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Loew’s Mayfair Comes Out of Hiding at Famous Dave’s

July 19th, 2009 by DavidFreeland

The other day my friend and literary agent, Eric Myers, wrote to tell me of a new barbecue place he had visited in Times Square, whose ceiling was “all original Art Deco, complete with recessed cove.”  Hearing more of Eric’s description, and then comparing it with the location – 171 West 47th Street at 7th Avenue – I began to suspect that the new restaurant, a branch of the Famous Dave’s chain, was utilizing a portion of the old Loew’s Mayfair Theater.

Famous Dave's Barbeque on West 47th Street, part of the old Mayfair Theater

Famous Dave's Barbecue on West 47th Street, housed in part of the old Mayfair Theater

A bit of history: the Mayfair was one of the last movie palaces in Times Square to remain standing and open for business.  Early in its life the theater was known as the Columbia, a vaudeville house of 1910 vintage (you can still see some of the Columbia’s original decorations on the building’s exterior), but in 1930 famed architect Thomas Lamb revamped the interior with a striking Art Deco theme.  With seating for 2,300, the theater opened as the RKO Mayfair on October 31, 1930, with an Amos ‘n Andy comedy, “Check and Double Check.”  In June of 1935 it was taken over by Loew’s and continued to operate as a first-run house; later, as the DeMille, it hosted premieres of big Hollywood films such as Spartacus and Hawaii.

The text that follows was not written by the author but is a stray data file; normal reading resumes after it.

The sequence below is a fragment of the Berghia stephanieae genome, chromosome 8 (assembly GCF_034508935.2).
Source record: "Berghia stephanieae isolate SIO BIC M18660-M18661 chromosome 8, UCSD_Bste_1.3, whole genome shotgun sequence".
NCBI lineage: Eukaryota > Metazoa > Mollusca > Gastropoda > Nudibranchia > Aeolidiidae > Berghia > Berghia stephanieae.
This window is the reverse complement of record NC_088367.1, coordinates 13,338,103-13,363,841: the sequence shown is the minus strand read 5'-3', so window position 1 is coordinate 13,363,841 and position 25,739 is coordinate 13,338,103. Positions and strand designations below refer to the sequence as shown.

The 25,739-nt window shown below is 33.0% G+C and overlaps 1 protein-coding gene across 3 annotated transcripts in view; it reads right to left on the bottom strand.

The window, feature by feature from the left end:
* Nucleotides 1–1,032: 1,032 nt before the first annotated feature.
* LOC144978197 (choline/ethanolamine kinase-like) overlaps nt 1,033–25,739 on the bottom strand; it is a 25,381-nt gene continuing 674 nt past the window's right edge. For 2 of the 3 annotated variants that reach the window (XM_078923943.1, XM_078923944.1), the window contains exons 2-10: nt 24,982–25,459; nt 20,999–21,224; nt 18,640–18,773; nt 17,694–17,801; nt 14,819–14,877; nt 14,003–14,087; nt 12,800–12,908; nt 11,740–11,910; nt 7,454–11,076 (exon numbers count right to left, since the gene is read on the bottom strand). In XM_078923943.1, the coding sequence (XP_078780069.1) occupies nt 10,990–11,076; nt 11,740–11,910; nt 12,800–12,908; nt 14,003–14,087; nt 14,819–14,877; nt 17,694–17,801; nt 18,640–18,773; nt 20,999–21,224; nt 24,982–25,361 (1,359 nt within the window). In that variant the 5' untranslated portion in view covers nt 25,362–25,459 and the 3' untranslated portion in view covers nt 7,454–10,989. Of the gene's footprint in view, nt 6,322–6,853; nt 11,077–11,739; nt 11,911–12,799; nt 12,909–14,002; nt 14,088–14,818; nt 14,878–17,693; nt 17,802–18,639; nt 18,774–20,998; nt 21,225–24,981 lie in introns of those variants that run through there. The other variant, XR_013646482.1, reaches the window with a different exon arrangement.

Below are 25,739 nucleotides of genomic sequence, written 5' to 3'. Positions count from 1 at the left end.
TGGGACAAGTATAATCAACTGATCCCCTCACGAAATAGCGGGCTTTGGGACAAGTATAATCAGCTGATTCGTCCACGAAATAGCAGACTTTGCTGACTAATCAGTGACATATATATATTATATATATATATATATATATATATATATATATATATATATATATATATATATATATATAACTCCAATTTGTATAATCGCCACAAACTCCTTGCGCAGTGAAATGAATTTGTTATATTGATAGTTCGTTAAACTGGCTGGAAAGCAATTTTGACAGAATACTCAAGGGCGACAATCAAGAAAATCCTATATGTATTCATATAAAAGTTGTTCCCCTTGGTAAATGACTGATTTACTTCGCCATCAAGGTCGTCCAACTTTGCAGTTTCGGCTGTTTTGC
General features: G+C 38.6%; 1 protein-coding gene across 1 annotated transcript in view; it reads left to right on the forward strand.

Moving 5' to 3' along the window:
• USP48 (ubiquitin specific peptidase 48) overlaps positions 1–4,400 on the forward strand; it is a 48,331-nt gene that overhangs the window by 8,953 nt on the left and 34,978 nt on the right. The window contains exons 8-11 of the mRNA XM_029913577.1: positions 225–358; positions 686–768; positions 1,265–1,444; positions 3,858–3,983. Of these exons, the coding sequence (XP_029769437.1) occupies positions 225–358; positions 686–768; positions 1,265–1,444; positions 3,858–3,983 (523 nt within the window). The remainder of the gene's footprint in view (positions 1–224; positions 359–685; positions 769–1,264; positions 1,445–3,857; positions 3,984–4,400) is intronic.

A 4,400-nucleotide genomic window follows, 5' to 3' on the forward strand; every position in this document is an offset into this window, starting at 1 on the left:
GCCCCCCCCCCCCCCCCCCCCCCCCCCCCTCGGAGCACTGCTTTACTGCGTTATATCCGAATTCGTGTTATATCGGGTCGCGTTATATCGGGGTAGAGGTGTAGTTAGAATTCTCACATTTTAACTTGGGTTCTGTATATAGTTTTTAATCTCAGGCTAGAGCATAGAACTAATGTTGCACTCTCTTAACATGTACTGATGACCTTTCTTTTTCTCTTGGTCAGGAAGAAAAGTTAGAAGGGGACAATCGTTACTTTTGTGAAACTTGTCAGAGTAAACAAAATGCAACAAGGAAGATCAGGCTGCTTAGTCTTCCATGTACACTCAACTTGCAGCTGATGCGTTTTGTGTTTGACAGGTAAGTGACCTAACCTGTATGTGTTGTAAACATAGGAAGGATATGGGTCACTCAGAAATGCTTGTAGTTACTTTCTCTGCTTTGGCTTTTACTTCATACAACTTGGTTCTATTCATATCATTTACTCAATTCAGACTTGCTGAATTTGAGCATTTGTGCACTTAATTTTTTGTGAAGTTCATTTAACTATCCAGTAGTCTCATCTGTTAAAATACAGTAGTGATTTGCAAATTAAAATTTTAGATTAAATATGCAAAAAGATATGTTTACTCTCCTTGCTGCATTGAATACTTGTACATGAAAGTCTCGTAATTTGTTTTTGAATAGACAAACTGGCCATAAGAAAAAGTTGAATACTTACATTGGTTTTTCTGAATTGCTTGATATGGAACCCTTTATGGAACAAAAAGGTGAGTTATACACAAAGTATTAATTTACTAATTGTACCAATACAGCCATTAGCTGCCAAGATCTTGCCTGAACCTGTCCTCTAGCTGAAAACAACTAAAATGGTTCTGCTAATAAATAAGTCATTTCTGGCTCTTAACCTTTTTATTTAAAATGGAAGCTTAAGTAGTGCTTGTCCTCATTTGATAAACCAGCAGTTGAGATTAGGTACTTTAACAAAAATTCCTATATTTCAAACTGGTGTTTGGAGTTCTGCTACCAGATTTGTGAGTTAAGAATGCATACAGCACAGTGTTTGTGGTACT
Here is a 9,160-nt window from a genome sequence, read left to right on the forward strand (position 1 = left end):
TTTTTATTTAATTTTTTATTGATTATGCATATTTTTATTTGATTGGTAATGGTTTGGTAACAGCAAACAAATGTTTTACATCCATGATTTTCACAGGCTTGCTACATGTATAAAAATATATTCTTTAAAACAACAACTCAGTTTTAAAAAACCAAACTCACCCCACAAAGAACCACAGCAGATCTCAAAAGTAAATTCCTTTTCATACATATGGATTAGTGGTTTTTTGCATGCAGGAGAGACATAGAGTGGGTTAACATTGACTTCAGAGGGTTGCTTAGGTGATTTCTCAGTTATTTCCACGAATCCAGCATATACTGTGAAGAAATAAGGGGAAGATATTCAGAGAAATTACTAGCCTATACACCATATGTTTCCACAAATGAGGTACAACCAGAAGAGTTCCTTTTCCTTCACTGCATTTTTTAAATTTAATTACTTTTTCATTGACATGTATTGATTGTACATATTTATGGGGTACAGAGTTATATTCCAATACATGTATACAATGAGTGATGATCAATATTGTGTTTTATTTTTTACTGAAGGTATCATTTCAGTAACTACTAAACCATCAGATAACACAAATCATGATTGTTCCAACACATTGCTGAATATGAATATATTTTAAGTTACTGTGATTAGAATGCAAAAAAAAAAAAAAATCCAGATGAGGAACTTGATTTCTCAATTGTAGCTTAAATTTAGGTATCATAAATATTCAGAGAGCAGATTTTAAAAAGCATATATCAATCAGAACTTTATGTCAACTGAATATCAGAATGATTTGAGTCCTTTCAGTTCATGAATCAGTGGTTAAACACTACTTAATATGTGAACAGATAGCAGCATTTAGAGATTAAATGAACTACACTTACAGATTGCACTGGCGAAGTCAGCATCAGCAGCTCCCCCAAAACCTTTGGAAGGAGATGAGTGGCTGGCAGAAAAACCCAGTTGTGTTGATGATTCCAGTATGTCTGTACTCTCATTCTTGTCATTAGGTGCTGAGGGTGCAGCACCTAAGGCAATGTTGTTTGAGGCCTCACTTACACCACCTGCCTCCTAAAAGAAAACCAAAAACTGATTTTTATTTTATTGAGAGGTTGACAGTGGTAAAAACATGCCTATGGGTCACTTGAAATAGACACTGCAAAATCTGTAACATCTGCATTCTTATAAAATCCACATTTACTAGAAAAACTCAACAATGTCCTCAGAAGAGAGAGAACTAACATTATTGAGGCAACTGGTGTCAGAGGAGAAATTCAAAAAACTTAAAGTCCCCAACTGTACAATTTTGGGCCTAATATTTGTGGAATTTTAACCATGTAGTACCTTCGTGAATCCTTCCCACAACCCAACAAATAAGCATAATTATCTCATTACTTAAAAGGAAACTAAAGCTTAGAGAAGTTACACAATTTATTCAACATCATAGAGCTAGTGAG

By the early 1990s, the old Mayfair had been triplexed – shoddily, with a partition down the balcony center – and was operating as the Embassy 2-3-4 (the “Embassy 1” was located one block to the south, in what is now the nicely restored Times Square visitors’ center).  In retrospect, those days could be seen as the last flowering of old raffish Times Square, and thinking back upon them brings to mind a flood of images: the 1960s-era doughnut shop that once sat near the Embassy 2-3-4, the Metropole cabaret with its vivid orange and green neon sign, the small ad in the form of a decal (stuck to a Plexiglass door) that featured a pre-“Three’s Company” Suzanne Somers, a cigarette dangling from her mouth.  Times Square during that part of the 1990s was a never-ending sequence of colors and sounds; the action pictures flickering in its movie houses were an extension of the blazing cacophony on the streets outside.

To read more about the Mayfair, check out its page on Cinema Treasures, a fascinating website devoted to exploring the history of these oft-neglected cultural sites:  In 1998 the theater closed, and its future seemed a giant question mark.  For years it existed in a state of dormancy, but when demolition crews were seen carting debris from its interior in 2007, old theater lovers feared the worst.  We had already lost virtually every movie palace in Times Square, with the exception of the former Hollywood, now preserved as Times Square Church.  Would the Mayfair be next?